Archive | April, 2014

My strategy for ‘writing up’ my PhD thesis

18 Apr

So I’m at what I consider to be the final leg of my PhD – the ‘writing up’ stage. I don’t really like this term because it implies that I haven’t been writing. I’ve been writing since I started and I have every chapter in draft. However, draft is the word – some of these chapters haven’t been touched in months, years even.

As a full time Lecturer, I am extremely fortunate to be given 12 weeks protected study time to ‘write up’ (thank you University of Dundee!). In other words, to revisit all my chapters,  revise,  then produce a first full draft by the end of the 12 weeks. I still have some work commitments in terms of my post graduate students, but this was my decision.

I’m excited but also apprehensive. While I’ve had blocks of study time throughout my PhD, I haven’t had this much in one go.  Having a big chunk with a very specific goal at the end makes me nervous – mainly in relation to the concentration I‘m going to need every day. I must also add that due to the time I spend in front of my PC I have developed what I think is coined ‘Mouse Shoulder’. My right shoulder now burns constantly and I worry about the impact of even more time at my PC.

So, I have come up with a plan to help me cope with all this. Basically I’ve decided to increase my physical exercise, therefore I’ve joined the gym.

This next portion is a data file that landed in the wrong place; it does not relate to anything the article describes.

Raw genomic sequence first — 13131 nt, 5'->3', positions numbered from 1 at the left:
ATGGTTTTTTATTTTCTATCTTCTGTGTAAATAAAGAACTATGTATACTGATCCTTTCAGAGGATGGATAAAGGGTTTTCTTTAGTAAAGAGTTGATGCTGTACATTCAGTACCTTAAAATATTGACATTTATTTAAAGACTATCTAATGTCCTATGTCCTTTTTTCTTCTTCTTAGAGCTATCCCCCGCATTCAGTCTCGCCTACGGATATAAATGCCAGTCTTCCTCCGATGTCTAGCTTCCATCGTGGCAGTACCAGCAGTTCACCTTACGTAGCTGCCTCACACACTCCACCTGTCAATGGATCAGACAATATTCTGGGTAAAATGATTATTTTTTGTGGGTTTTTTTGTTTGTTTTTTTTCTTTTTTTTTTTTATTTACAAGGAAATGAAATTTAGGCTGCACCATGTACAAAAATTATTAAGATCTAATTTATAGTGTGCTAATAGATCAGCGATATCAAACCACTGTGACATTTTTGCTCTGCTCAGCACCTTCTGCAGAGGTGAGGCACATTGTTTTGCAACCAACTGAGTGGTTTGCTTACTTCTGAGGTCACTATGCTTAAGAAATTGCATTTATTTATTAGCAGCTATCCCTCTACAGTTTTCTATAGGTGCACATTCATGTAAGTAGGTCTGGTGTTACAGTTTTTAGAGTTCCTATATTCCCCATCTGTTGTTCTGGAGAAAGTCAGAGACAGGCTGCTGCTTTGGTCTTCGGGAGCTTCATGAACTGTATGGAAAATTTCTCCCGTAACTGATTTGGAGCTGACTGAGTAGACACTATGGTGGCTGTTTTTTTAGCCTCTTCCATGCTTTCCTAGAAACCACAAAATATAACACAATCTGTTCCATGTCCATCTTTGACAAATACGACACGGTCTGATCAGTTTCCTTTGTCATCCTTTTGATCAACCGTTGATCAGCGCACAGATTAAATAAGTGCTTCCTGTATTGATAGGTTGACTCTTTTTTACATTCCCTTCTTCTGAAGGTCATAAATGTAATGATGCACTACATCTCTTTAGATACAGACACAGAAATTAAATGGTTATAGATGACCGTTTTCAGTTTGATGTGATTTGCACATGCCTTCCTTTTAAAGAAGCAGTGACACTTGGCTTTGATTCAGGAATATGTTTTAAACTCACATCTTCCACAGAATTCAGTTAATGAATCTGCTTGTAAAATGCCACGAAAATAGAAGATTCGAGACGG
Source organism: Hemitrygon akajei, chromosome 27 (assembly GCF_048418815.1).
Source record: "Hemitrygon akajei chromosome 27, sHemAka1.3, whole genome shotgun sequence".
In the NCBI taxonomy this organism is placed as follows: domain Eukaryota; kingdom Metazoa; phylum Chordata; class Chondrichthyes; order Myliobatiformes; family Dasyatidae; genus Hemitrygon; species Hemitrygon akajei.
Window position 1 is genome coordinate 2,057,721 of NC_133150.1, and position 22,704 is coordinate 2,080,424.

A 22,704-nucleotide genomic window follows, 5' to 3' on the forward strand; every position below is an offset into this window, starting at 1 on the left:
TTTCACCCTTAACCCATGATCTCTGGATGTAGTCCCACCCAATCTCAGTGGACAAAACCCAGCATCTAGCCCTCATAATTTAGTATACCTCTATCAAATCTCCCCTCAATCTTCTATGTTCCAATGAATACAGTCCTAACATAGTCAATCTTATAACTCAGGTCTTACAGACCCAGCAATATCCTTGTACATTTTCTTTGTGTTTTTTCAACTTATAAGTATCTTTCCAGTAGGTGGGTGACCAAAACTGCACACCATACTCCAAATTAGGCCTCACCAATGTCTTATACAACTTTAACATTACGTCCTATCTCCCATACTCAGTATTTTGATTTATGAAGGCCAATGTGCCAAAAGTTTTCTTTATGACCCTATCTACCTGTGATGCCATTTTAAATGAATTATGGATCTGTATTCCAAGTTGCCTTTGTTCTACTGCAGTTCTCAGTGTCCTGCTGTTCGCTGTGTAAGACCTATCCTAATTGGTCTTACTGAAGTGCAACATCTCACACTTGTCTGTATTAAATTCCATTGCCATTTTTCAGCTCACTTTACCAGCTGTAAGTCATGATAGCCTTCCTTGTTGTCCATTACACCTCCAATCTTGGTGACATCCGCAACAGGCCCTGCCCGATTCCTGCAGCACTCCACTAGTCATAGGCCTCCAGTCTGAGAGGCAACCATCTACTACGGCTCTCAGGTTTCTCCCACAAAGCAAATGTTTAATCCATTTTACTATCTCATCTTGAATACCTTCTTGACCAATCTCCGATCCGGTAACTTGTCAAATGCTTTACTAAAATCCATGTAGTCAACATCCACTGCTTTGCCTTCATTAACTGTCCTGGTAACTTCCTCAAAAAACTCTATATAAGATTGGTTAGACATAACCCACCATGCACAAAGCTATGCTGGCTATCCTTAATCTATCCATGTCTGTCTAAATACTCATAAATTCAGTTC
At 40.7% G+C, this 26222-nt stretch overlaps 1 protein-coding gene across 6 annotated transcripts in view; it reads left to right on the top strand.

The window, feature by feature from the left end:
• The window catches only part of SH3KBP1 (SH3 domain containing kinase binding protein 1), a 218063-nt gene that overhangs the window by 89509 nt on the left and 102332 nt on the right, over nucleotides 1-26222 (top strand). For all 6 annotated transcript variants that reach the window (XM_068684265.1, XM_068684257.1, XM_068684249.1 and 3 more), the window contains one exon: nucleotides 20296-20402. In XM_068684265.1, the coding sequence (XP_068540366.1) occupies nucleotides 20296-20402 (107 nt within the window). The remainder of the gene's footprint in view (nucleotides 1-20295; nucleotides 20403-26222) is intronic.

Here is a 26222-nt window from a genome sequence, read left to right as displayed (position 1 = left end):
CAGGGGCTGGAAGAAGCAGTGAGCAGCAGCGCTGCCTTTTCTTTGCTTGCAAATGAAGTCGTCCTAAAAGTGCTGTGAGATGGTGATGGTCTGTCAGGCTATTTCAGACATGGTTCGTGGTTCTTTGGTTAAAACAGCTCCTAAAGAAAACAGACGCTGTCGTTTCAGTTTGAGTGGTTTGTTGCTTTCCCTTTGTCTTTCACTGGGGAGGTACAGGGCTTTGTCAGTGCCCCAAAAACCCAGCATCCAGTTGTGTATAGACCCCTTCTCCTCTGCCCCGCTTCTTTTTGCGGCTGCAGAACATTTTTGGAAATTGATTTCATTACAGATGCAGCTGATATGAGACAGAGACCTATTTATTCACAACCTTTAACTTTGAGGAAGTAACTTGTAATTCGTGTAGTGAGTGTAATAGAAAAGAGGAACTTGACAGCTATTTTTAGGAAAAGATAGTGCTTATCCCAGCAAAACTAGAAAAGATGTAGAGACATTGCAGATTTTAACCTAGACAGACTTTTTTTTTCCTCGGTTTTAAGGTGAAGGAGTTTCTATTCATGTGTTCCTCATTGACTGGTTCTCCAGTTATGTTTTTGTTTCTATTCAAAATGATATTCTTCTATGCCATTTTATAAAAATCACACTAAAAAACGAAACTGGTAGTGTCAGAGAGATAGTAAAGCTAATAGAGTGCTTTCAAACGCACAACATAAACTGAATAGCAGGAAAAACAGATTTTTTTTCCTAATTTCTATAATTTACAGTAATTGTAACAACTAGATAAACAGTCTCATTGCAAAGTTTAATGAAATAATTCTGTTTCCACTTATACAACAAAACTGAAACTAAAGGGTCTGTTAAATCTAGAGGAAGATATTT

Exercise is an integral part of my life anyway – I run most mornings and I practice Ashtanga Yoga (albeit not very well). I also get out and about with Dave – my dog (and my camera). However, for the next 12 weeks, class2I don’t think this is going to cut it, so I’ve just joined David Lloyd’s gym. I’ve had a gym membership years ago (only for using gym equipment), but decided to stop when I realised I was there more than the staff (damn those endorphins!). I had a taster Christmas special membership with David Lloyd and I loved the range of classes (apart from the spin class – that was just nasty!) and the times they were on. Plus, it’s only a 5 minute drive from home. I’m hoping this will also encourage my teenage daughter to actually use her membership too!

Anyway, with the goal of staying healthy and producing a first full PhD thesis draft, here is my plan for the next 12 weeks:

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I am generally a healthy eater anyway, but alongside this I shall ensure my diet remains reasonably healthy and I’ll keep hydrated. Those who know me, know I love my red wine and a glass or two of bubbly – although I only tend to indulge at weekends. I plan to keep doing this! I do know of people who have abstained completely while writing up – this I couldn’t/wouldn’t even contemplate doing!

So that is my plan…. It sounds a little rigid, but I do need structure. Obviously, I’m flexible when I take my exercise classes and will work around that and I plan to fit in the occasional swim and sauna. I also might (probably will) have a little lie in at the weekends!  However, all-in-all, I’m hoping this will keep concentration and motivation levels up, prevent procrastination, distraction, cabin fever and worsening ‘mouse shoulder’.